6- Meanwhile, research on media literacy
Has also suggested a progressive shift in its meaning. As it is suggested in a review by Cervi, Paredes, & Tornero (2010), literacy has developed generally from classic literacy (e.g. reading and writing) to audiovisual literacy (e.g. related to electronic media) to digital literacy (e.g. related to digital media) and recently to a more comprehensive new media literacy (e.g. related to Internet and Web 2.0). Moreover,
Cappello, et al. (2011) applied the concept ‘expanded literacy’ (p. 68) to underline the shift from the literacy strictly related to alphabetic and written texts to another literacy focused more on social communication and ideology. Besides, Chen et al. (2011) argued that an individual needs to become new media ‘literate’ in order to participate responsibly in the new century society
7- Considering the importance of new media literacy,
It seems necessary to explore the content and theoretical framework of ‘new media literacy (NML)’. However, there are very few applicable frameworks that provide a comprehensive understanding about how NML can and should be like.
There is only one paper documenting the attempt to develop a framework to unpack NML (Chen et al., 2011) with a focus on technical and socio-cultural characteristics of new media. In next section, we discuss this framework and indicate some limitations.
Then, we argue for a need to further elaborate and refine the framework to make it work better in explaining the socio-cultural consequence and the daily practices of new media.
7- A preliminary framework
As Chen et al. (2011) pointed out, most researchers perceived NML ‘as a combination of information skills, conventional literacy skills, and social skills’ (p. 84) or multiliteracies. That is, relevant definitions generally overlooked the significance of both the technical and socio-cultural characteristics of new media in shaping what NML can and should be.
To address this gap, Chen et al. (2011) proposed a promising framework that unpacks NML as two continua from consuming to prosuming literacy and from functional to critical literacy (see Figure 1). Specifically, the ‘consuming’ literacy was defined as the ability to access media message and to utilize media at different levels, while ‘prosuming’ literacy ability to produce media contents (e.g. messages and artifacts).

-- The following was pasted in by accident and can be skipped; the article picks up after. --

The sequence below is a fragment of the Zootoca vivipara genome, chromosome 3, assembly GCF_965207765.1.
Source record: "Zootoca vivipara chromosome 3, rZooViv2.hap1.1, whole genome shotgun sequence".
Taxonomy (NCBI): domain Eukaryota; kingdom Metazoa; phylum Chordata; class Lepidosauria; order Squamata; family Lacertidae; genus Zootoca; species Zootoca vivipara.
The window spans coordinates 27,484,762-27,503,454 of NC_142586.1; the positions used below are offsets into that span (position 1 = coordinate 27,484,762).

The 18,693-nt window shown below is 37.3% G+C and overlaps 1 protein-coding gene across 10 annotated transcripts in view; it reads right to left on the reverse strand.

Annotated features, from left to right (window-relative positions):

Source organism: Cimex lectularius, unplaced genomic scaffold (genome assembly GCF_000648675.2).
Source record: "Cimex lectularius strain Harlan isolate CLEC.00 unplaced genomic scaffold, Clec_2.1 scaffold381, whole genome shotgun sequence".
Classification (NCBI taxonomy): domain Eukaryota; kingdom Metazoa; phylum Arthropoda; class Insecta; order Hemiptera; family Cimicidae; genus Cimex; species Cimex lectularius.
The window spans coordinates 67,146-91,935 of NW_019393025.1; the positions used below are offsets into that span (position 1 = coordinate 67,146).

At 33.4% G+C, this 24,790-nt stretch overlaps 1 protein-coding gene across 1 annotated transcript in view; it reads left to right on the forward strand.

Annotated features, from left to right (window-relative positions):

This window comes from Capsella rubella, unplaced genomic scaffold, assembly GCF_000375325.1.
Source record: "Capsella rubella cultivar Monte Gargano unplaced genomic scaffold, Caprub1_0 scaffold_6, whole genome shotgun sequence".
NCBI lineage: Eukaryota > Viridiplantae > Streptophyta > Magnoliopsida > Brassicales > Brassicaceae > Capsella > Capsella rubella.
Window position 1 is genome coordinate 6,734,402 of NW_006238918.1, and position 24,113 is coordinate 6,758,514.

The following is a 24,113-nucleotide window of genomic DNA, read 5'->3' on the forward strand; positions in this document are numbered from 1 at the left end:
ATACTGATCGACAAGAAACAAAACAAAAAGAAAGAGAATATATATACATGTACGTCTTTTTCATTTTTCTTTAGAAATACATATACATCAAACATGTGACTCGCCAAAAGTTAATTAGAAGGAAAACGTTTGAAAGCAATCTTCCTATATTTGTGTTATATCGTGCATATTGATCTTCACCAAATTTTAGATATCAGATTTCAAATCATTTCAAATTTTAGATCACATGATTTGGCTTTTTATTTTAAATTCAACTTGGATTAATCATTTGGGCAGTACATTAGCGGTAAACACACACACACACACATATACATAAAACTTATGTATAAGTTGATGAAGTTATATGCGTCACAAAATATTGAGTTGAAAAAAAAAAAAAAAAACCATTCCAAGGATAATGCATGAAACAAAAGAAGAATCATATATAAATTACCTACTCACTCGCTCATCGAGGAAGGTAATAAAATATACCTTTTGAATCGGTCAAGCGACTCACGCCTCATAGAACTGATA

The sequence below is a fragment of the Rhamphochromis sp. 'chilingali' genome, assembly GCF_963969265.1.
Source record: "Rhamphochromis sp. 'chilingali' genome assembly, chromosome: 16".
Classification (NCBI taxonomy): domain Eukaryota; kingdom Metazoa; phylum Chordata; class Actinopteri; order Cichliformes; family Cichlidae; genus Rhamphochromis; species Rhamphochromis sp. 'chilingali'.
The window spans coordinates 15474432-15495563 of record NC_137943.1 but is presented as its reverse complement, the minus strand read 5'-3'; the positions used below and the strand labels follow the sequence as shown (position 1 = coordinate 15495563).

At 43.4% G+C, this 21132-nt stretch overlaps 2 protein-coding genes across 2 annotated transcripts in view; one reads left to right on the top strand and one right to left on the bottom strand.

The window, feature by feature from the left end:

8- According to Chen et al. (2011),
The consuming aspect should be integrated and implied in the prosuming aspect. For instance, an individual have to read and understand others’ ideas before they create media contents to respond. On the other hand, the ‘functional’ literacy refers to individuals’ ‘textual meaning making and use of media tools and content’ (Chen et al., 2011, p. 86), while ‘critical’
Literacy their ability to analyze, evaluate, and critique media. Similarly, the functional aspect provides an essential basis for the critical aspect. For example, individuals may fail to make their great grasp of socio-cultural contexts of the media explicit due mostly to their unfamiliarity with the technical characteristics of new media tools/languages.
Based on the above two continua, four types of NML can be recognized. They are (a) functional consuming (FC, the lower left quadrant of Figure 1), (b) critical consuming (CC, the upper left quadrant), (c) functional prosuming (FP, the lower right quadrant), and (d) critical prosuming (CP, the upper right quadrant). Accordingly
, FC requires individuals’ abilities to access media content and understand its textual meaning. CC involves abilities to interpret the media content within specific social, economic, political and cultural contexts. FP focuses on abilities to participate in the creation of media content, while
CP underlines individuals’ contextual interpretation of the media content during their participation activities. As Chen & Wu (2011) suggested, CP should be advocated as an important goal in the 21st century information society